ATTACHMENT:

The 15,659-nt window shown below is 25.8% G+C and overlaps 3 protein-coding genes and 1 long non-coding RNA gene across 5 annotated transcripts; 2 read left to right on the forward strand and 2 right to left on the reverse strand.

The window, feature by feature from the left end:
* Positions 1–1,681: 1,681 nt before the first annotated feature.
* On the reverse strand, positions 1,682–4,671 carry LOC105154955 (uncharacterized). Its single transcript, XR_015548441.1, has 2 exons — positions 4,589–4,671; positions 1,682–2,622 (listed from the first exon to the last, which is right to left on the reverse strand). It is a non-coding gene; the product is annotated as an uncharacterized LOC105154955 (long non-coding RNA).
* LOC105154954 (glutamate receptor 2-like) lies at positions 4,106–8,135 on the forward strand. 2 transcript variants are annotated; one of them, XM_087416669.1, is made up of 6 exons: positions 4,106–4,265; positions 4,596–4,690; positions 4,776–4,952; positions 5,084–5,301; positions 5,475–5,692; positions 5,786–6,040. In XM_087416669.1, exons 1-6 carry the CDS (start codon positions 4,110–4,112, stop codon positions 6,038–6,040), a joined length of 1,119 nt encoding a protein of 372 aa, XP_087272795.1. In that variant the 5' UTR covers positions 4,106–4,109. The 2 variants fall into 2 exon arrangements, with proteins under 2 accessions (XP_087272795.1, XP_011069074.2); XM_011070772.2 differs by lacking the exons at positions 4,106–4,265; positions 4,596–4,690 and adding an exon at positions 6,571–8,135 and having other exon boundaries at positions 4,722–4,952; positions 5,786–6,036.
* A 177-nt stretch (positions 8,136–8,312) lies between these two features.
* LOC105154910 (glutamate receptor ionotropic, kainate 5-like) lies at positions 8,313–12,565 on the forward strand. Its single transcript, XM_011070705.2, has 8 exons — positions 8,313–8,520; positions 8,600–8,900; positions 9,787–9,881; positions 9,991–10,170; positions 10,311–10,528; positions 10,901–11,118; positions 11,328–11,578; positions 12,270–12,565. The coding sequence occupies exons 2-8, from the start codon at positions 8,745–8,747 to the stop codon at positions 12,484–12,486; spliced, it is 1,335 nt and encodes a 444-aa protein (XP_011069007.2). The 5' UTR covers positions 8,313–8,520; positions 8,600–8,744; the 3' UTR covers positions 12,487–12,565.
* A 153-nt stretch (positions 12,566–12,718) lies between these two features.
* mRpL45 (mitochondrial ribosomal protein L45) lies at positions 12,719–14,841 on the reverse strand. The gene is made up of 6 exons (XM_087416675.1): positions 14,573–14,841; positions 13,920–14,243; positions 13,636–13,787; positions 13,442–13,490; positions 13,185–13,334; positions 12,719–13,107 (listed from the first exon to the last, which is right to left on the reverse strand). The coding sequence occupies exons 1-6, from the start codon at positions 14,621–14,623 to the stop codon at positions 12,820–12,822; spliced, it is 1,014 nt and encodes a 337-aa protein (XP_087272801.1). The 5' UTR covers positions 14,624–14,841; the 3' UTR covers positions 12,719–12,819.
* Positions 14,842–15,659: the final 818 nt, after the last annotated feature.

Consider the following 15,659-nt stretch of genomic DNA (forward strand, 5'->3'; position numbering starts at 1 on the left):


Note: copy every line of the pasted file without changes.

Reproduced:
The 15,659-nt window shown below is 25.8% G+C and overlaps 3 protein-coding genes and 1 long non-coding RNA gene across 5 annotated transcripts; 2 read left to right on the forward strand and 2 right to left on the reverse strand.

The window, feature by feature from the left end:
* Positions 1–1,681: 1,681 nt before the first annotated feature.
* On the reverse strand, positions 1,682–4,671 carry LOC105154955 (uncharacterized). Its single transcript, XR_015548441.1, has 2 exons — positions 4,589–4,671; positions 1,682–2,622 (listed from the first exon to the last, which is right to left on the reverse strand). It is a non-coding gene; the product is annotated as an uncharacterized LOC105154955 (long non-coding RNA).
* LOC105154954 (glutamate receptor 2-like) lies at positions 4,106–8,135 on the forward strand. 2 transcript variants are annotated; one of them, XM_087416669.1, is made up of 6 exons: positions 4,106–4,265; positions 4,596–4,690; positions 4,776–4,952; positions 5,084–5,301; positions 5,475–5,692; positions 5,786–6,040. In XM_087416669.1, exons 1-6 carry the CDS (start codon positions 4,110–4,112, stop codon positions 6,038–6,040), a joined length of 1,119 nt encoding a protein of 372 aa, XP_087272795.1. In that variant the 5' UTR covers positions 4,106–4,109. The 2 variants fall into 2 exon arrangements, with proteins under 2 accessions (XP_087272795.1, XP_011069074.2); XM_011070772.2 differs by lacking the exons at positions 4,106–4,265; positions 4,596–4,690 and adding an exon at positions 6,571–8,135 and having other exon boundaries at positions 4,722–4,952; positions 5,786–6,036.
* A 177-nt stretch (positions 8,136–8,312) lies between these two features.
* LOC105154910 (glutamate receptor ionotropic, kainate 5-like) lies at positions 8,313–12,565 on the forward strand. Its single transcript, XM_011070705.2, has 8 exons — positions 8,313–8,520; positions 8,600–8,900; positions 9,787–9,881; positions 9,991–10,170; positions 10,311–10,528; positions 10,901–11,118; positions 11,328–11,578; positions 12,270–12,565. The coding sequence occupies exons 2-8, from the start codon at positions 8,745–8,747 to the stop codon at positions 12,484–12,486; spliced, it is 1,335 nt and encodes a 444-aa protein (XP_011069007.2). The 5' UTR covers positions 8,313–8,520; positions 8,600–8,744; the 3' UTR covers positions 12,487–12,565.
* A 153-nt stretch (positions 12,566–12,718) lies between these two features.
* mRpL45 (mitochondrial ribosomal protein L45) lies at positions 12,719–14,841 on the reverse strand. The gene is made up of 6 exons (XM_087416675.1): positions 14,573–14,841; positions 13,920–14,243; positions 13,636–13,787; positions 13,442–13,490; positions 13,185–13,334; positions 12,719–13,107 (listed from the first exon to the last, which is right to left on the reverse strand). The coding sequence occupies exons 1-6, from the start codon at positions 14,621–14,623 to the stop codon at positions 12,820–12,822; spliced, it is 1,014 nt and encodes a 337-aa protein (XP_087272801.1). The 5' UTR covers positions 14,624–14,841; the 3' UTR covers positions 12,719–12,819.
* Positions 14,842–15,659: the final 818 nt, after the last annotated feature.

Consider the following 15,659-nt stretch of genomic DNA (forward strand, 5'->3'; position numbering starts at 1 on the left):